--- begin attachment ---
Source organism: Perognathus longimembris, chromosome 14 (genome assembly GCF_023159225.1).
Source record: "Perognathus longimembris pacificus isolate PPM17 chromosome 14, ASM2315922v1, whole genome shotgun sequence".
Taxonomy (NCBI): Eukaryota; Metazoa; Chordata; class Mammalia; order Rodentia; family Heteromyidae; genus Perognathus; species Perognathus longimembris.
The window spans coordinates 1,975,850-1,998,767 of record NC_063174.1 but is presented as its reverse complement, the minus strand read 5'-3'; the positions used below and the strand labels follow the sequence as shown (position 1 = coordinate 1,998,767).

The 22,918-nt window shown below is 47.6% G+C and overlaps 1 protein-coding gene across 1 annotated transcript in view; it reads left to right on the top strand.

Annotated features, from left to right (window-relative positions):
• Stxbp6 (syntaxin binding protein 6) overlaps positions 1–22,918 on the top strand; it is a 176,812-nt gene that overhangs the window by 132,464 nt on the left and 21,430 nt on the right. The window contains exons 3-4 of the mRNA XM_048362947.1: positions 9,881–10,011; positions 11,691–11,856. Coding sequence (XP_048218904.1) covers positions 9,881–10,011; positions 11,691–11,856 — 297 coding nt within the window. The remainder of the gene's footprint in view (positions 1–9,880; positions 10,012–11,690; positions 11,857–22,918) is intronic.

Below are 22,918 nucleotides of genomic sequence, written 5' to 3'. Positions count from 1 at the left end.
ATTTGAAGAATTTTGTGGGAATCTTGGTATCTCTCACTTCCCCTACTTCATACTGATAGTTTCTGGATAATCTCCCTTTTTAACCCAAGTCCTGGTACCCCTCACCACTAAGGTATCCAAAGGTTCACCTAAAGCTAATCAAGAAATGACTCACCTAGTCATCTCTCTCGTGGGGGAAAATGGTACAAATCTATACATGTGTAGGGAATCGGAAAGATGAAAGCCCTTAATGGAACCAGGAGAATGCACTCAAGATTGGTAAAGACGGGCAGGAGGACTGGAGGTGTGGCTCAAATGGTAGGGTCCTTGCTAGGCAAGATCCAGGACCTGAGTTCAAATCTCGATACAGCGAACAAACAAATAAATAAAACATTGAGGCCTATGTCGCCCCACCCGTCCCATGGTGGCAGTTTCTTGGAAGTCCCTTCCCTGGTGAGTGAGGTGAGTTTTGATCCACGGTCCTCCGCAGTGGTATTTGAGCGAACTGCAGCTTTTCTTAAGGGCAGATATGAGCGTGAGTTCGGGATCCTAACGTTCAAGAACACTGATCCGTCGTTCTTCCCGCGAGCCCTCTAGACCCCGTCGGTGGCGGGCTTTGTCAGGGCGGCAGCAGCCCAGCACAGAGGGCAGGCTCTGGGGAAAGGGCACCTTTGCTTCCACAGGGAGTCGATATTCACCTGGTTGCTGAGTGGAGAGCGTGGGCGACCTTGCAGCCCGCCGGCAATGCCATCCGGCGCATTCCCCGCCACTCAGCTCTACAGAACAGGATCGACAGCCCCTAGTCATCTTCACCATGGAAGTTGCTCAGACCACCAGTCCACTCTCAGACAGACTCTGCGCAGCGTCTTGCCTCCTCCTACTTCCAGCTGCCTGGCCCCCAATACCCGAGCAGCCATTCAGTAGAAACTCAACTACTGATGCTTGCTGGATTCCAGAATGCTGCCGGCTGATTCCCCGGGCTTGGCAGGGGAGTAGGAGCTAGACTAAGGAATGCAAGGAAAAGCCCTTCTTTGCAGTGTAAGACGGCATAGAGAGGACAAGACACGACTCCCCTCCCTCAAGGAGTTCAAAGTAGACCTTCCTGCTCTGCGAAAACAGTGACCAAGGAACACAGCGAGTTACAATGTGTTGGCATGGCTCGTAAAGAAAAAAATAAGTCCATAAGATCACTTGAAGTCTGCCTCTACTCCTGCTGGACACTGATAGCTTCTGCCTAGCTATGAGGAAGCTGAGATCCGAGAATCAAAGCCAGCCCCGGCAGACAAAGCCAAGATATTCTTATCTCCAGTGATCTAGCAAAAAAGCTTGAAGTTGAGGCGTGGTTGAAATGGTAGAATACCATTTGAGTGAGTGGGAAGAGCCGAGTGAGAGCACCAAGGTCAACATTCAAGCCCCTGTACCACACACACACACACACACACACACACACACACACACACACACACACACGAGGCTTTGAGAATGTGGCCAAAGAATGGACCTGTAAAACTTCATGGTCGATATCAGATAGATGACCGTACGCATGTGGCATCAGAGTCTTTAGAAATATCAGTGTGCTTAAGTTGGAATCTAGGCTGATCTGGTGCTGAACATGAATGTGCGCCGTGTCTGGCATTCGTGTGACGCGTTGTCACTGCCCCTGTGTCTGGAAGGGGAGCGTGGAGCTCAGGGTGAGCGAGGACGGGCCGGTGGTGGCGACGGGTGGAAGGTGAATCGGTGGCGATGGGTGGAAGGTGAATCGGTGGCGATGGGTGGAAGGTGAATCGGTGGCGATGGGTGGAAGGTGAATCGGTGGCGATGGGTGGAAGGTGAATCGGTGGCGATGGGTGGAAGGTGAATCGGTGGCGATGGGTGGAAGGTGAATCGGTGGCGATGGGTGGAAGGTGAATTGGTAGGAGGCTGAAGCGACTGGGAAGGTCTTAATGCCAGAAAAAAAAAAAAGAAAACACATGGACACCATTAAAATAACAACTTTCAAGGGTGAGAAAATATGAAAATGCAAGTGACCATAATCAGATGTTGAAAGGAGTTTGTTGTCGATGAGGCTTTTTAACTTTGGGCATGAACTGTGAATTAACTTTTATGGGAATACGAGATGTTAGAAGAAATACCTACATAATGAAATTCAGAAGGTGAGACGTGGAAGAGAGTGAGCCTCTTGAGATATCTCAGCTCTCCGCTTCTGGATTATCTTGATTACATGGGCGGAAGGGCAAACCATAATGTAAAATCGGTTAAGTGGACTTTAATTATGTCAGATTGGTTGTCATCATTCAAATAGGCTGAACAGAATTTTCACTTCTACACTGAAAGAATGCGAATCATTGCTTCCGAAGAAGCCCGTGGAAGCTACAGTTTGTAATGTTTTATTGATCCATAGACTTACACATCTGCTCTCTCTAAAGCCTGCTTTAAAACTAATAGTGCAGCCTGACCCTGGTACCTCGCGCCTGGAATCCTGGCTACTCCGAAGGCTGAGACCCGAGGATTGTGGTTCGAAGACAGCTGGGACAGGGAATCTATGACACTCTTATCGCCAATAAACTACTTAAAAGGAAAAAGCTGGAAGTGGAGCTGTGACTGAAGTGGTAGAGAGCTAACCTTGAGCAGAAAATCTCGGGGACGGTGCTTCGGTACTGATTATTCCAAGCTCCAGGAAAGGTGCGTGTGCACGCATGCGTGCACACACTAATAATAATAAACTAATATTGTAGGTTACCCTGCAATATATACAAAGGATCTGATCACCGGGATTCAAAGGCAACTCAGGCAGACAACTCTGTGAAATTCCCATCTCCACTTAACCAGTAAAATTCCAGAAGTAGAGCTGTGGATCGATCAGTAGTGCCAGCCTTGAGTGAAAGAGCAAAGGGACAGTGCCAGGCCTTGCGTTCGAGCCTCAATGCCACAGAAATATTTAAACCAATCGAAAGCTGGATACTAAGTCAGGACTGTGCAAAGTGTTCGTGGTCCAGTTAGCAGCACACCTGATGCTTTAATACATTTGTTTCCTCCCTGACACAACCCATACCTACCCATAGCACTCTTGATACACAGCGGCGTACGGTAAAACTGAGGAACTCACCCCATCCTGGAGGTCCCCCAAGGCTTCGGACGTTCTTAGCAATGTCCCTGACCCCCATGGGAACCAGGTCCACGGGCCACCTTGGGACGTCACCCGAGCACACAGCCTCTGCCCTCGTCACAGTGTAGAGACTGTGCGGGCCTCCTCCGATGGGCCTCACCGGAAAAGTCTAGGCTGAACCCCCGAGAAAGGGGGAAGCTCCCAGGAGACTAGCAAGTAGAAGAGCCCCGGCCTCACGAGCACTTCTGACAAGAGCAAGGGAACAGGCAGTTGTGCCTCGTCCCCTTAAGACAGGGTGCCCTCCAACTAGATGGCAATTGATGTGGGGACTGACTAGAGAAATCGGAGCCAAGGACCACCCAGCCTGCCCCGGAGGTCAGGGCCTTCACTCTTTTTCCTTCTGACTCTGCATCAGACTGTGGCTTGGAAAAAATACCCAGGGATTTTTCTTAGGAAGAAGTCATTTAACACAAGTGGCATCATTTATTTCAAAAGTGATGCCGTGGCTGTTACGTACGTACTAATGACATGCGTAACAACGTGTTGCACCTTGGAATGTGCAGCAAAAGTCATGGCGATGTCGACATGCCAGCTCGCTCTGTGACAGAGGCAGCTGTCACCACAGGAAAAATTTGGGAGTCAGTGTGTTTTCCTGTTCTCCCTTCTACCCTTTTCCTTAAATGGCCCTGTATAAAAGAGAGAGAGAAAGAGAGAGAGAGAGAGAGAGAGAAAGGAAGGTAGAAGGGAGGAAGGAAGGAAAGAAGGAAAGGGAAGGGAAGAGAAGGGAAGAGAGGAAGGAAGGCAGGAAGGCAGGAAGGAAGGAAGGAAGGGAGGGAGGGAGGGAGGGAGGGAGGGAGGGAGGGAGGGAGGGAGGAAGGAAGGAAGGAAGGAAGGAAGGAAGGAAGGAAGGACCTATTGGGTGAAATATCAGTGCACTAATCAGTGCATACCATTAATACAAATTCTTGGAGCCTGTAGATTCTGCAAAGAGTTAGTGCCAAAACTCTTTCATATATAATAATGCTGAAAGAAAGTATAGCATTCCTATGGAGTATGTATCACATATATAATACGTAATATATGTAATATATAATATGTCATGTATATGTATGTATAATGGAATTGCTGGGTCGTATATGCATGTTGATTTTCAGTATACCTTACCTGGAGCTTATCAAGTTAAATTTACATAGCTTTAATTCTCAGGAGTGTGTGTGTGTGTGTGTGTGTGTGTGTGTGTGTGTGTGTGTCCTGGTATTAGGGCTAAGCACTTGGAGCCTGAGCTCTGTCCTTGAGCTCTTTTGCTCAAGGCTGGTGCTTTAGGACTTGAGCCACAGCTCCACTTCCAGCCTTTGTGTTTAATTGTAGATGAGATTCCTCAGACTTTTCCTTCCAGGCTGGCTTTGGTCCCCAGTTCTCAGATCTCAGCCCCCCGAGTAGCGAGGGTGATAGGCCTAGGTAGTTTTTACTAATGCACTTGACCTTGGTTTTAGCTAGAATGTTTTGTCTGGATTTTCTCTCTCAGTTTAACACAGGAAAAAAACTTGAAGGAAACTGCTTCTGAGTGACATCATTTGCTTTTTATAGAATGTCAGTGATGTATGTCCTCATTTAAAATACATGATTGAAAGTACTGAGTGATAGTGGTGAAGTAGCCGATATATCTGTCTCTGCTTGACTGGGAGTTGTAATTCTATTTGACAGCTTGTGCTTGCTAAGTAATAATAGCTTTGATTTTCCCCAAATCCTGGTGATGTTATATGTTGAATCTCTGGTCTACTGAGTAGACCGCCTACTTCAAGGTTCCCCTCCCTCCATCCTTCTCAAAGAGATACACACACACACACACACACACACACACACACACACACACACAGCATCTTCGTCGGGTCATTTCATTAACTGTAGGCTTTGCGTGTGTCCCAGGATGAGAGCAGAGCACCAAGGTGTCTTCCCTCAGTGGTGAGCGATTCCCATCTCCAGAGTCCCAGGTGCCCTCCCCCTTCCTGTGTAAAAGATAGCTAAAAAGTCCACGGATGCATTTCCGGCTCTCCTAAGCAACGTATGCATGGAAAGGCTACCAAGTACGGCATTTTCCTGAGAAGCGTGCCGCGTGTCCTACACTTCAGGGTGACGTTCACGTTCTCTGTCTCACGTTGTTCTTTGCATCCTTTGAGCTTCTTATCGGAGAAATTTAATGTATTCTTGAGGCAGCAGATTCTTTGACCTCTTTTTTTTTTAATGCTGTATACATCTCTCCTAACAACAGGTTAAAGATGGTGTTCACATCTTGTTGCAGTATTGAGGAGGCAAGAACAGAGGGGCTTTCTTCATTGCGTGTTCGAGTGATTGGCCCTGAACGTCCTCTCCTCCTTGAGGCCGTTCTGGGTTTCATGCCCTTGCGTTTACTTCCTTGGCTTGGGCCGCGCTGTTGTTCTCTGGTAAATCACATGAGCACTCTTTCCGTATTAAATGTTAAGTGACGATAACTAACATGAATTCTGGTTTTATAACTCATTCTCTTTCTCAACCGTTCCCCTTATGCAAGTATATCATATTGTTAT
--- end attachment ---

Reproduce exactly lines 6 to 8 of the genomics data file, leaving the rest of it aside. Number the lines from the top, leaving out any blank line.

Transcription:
Annotated features, from left to right (window-relative positions):
• Stxbp6 (syntaxin binding protein 6) overlaps positions 1–22,918 on the top strand; it is a 176,812-nt gene that overhangs the window by 132,464 nt on the left and 21,430 nt on the right. The window contains exons 3-4 of the mRNA XM_048362947.1: positions 9,881–10,011; positions 11,691–11,856. Coding sequence (XP_048218904.1) covers positions 9,881–10,011; positions 11,691–11,856 — 297 coding nt within the window. The remainder of the gene's footprint in view (positions 1–9,880; positions 10,012–11,690; positions 11,857–22,918) is intronic.

Below are 22,918 nucleotides of genomic sequence, written 5' to 3'. Positions count from 1 at the left end.